Binge drinking, college environment linkedJuly 12th, 2008 - 1:29 pm ICT by IANS
Washington, July 12 (IANS) Heavy drinking was found to be common in college environments that have a strong drinking culture, few alcohol control policies and weak enforcement of existing policies. These findings are based on a survey of more than 50,000 students in 120 colleges between 1993 and 2001, by Harvard School of Public Health College Alcohol Study (CAS).
During its 14-year existence, the CAS focused attention on widespread binge drinking at American colleges and the ensuing serious health and social consequences to drinkers, fellow students and neighbours.
“Our study drew attention to the heavy drinking of students, most of whom were not considered alcoholics or in need of traditional treatment, but nevertheless experienced problems as a result of their drinking,” said CAS director Henry Wechsler.
Students who binge drink - defined by the CAS as five or more drinks in a row for males, and four or more drinks for females, on a single occasion in the past two weeks -are more likely to experience a wide range of problems, including academic difficulties, social conflict, risky sexual behaviour, risky driving behaviour, vandalism, injury and alcohol overdose.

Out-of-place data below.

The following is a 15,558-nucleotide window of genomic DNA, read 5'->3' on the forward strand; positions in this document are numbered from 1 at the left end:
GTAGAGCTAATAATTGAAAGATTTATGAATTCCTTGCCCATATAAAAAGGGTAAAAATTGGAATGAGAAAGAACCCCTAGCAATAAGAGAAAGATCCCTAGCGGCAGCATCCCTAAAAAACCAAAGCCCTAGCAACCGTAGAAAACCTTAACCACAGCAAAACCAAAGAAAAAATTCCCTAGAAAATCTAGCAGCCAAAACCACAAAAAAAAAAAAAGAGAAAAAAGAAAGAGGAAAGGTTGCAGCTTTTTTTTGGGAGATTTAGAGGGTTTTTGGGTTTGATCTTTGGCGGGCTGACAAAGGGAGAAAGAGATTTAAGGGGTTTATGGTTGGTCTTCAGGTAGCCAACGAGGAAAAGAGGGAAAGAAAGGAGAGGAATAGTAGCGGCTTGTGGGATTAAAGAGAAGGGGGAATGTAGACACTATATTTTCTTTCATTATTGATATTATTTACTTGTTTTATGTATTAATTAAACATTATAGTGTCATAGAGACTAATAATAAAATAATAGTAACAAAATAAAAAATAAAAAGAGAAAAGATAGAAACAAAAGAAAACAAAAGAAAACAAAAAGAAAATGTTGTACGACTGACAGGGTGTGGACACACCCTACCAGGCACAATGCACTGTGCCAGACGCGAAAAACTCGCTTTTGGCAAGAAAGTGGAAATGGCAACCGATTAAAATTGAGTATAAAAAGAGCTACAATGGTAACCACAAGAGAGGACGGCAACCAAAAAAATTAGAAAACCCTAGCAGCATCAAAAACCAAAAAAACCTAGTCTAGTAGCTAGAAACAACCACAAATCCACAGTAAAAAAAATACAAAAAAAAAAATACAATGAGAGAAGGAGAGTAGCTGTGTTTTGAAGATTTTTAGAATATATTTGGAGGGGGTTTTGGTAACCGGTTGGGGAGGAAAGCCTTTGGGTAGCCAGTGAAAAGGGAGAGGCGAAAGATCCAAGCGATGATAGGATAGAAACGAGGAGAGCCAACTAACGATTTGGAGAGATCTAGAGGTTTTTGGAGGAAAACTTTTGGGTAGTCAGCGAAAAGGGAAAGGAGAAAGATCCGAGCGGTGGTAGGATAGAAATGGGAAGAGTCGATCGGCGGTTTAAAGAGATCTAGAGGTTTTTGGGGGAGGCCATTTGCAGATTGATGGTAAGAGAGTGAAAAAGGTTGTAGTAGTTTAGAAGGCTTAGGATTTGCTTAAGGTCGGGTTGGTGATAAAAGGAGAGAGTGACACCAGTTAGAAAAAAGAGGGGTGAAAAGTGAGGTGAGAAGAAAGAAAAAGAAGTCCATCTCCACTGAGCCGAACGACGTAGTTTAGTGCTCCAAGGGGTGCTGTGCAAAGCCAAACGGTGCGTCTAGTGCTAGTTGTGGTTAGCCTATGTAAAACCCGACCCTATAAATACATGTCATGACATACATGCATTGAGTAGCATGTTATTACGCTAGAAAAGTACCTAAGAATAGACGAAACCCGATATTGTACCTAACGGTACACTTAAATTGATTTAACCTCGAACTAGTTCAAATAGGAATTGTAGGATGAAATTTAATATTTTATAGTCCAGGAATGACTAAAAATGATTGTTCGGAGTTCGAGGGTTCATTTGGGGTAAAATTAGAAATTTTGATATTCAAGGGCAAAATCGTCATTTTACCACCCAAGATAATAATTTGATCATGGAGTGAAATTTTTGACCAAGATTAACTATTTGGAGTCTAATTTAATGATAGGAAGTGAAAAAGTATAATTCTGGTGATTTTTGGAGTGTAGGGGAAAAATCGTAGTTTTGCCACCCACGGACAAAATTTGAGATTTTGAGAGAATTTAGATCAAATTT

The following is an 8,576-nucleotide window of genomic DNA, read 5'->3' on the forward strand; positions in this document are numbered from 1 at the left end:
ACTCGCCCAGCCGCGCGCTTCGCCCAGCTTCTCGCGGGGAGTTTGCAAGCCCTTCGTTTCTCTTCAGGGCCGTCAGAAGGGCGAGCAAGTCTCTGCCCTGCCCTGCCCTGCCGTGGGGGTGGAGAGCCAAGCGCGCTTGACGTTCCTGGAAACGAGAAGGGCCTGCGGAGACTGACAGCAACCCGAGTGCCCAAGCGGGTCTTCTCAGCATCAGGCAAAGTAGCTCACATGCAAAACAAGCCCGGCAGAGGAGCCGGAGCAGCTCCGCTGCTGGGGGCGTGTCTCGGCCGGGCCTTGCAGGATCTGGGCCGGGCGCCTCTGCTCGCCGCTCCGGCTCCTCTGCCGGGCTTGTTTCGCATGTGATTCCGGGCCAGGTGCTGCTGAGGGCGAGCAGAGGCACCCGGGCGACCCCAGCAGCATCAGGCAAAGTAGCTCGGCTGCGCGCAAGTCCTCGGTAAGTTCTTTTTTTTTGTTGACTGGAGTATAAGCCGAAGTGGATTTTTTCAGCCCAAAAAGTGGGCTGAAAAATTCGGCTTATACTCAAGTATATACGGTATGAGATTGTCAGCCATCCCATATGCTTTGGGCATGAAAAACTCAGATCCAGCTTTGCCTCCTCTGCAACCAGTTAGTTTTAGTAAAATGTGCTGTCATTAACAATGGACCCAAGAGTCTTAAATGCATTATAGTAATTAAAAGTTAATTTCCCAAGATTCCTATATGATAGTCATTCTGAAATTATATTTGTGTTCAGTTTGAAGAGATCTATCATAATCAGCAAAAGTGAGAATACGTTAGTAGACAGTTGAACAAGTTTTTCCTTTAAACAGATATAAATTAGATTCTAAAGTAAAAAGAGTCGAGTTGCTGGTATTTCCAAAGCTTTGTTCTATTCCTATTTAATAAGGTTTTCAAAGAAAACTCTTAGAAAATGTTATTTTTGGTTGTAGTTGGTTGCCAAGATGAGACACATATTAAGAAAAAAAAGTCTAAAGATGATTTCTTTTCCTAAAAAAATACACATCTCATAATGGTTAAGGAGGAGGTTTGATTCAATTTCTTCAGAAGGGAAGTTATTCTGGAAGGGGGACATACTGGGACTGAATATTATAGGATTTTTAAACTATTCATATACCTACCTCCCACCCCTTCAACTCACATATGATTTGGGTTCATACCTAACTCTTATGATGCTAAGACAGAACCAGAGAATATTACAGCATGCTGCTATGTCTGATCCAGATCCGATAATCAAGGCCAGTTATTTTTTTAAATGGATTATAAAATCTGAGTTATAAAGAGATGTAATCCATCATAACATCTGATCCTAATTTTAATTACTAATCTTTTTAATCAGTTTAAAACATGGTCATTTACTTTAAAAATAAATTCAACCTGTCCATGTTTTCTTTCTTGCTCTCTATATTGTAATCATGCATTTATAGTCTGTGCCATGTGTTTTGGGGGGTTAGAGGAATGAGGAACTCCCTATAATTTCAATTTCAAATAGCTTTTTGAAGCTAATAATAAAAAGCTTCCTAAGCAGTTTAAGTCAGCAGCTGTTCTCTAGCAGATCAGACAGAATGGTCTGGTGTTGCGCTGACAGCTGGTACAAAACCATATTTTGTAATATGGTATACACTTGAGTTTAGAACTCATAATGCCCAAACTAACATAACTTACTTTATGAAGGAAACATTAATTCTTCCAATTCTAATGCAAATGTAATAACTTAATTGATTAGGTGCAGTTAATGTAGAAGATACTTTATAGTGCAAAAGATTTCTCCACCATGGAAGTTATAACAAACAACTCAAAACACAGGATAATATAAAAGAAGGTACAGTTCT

Binge drinkers were also more likely to engage in other risk behaviours such as tobacco and illicit drug use. Students who binge drink frequently were most likely to experience these problems.
CAS research also drew attention to the problems that drinkers cause for others on and around campus. The “second hand” effects of alcohol use, similar to the concept of second hand smoke, helped people understand that student drinking is harmful to the larger campus community.
While some students chose to enrol in a college because it has a party reputation, CAS research found that campuses that emphasize intercollegiate athletics and fraternity and sorority life have higher levels of binge drinking.
The review study appeared in the July 2008 issue of the Journal of Studies on Alcohol and Drugs.
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